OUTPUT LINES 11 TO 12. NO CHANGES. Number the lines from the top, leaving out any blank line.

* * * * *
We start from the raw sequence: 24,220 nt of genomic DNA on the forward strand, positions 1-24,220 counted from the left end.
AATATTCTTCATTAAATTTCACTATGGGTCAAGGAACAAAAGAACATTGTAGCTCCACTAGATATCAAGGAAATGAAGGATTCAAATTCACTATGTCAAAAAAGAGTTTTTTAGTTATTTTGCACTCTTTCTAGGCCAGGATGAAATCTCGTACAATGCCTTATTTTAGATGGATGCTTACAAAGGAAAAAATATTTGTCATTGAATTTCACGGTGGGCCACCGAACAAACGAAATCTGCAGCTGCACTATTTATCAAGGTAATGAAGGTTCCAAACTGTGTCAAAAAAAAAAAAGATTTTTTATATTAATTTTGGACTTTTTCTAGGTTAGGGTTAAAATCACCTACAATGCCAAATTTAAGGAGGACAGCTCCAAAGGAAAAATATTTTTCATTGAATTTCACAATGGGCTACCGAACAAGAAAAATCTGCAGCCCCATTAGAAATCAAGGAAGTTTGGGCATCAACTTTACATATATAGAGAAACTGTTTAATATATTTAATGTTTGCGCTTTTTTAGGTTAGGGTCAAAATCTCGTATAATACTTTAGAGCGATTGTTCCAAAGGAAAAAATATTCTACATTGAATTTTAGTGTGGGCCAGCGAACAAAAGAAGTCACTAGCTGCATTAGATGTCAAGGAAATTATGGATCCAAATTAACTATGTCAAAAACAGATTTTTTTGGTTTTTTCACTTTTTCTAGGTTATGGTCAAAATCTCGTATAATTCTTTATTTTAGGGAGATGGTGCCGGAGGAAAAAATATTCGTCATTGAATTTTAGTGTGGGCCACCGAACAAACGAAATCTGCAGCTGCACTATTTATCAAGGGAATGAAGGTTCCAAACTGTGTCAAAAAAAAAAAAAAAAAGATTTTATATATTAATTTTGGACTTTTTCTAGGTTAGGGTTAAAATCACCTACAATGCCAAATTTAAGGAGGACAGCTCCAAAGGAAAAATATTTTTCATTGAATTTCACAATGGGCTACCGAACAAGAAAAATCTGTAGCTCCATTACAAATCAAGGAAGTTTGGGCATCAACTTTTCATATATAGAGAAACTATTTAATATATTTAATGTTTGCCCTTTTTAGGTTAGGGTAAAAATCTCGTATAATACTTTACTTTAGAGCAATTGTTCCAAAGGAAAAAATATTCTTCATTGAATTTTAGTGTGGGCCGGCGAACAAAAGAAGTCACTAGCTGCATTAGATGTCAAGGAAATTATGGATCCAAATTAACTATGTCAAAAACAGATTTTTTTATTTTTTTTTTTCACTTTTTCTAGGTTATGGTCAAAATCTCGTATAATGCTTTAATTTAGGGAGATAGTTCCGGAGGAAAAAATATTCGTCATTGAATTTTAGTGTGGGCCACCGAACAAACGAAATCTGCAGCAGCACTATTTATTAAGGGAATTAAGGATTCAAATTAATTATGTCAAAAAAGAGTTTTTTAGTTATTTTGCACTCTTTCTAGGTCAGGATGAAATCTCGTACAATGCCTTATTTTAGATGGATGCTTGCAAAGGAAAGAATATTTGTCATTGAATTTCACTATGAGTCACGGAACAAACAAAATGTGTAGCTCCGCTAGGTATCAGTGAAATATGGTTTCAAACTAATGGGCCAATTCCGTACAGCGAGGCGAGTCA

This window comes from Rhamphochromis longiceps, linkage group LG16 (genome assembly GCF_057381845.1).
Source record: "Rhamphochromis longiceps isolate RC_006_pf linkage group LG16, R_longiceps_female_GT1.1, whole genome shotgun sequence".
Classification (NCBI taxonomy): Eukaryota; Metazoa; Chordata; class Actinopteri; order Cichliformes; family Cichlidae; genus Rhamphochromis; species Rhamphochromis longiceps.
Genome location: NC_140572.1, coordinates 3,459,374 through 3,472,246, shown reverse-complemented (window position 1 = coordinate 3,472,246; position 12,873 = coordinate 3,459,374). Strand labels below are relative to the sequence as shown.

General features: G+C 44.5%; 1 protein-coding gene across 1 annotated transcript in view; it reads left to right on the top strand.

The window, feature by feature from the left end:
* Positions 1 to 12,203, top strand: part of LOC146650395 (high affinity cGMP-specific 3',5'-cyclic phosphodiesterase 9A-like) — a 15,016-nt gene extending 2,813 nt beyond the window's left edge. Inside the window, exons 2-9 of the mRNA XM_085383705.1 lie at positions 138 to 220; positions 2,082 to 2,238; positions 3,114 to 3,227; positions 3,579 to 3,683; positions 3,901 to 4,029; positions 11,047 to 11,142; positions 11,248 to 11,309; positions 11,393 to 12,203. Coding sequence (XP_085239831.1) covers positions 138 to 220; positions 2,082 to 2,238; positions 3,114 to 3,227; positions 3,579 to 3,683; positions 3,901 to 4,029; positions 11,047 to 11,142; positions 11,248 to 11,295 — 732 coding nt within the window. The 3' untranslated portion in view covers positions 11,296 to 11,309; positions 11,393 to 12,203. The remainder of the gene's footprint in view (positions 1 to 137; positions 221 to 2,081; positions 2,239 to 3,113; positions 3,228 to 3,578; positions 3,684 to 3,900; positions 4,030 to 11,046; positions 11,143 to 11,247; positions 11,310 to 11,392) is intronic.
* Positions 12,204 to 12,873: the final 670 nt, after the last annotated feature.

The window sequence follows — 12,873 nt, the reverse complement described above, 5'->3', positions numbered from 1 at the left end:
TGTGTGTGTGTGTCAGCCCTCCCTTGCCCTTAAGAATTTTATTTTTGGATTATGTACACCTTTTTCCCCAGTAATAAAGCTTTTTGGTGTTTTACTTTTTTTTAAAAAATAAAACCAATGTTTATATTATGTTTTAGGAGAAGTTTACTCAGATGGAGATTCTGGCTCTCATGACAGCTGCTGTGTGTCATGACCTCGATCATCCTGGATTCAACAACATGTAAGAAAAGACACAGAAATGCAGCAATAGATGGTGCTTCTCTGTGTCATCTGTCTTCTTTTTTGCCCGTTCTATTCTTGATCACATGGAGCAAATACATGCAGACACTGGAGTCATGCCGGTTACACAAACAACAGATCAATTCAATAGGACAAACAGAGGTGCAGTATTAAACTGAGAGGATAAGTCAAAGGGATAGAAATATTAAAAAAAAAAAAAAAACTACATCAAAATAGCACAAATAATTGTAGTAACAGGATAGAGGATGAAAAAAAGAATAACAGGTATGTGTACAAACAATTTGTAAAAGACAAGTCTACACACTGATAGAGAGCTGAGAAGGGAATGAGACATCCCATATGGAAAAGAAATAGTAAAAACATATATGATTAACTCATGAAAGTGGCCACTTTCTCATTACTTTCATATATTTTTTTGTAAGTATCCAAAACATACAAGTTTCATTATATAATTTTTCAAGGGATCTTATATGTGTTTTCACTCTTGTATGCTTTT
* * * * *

The window sequence follows — 12,873 nt, the reverse complement described above, 5'->3', positions numbered from 1 at the left end:
TGTGTGTGTGTGTCAGCCCTCCCTTGCCCTTAAGAATTTTATTTTTGGATTATGTACACCTTTTTCCCCAGTAATAAAGCTTTTTGGTGTTTTACTTTTTTTTAAAAAATAAAACCAATGTTTATATTATGTTTTAGGAGAAGTTTACTCAGATGGAGATTCTGGCTCTCATGACAGCTGCTGTGTGTCATGACCTCGATCATCCTGGATTCAACAACATGTAAGAAAAGACACAGAAATGCAGCAATAGATGGTGCTTCTCTGTGTCATCTGTCTTCTTTTTTGCCCGTTCTATTCTTGATCACATGGAGCAAATACATGCAGACACTGGAGTCATGCCGGTTACACAAACAACAGATCAATTCAATAGGACAAACAGAGGTGCAGTATTAAACTGAGAGGATAAGTCAAAGGGATAGAAATATTAAAAAAAAAAAAAAAACTACATCAAAATAGCACAAATAATTGTAGTAACAGGATAGAGGATGAAAAAAAGAATAACAGGTATGTGTACAAACAATTTGTAAAAGACAAGTCTACACACTGATAGAGAGCTGAGAAGGGAATGAGACATCCCATATGGAAAAGAAATAGTAAAAACATATATGATTAACTCATGAAAGTGGCCACTTTCTCATTACTTTCATATATTTTTTTGTAAGTATCCAAAACATACAAGTTTCATTATATAATTTTTCAAGGGATCTTATATGTGTTTTCACTCTTGTATGCTTTT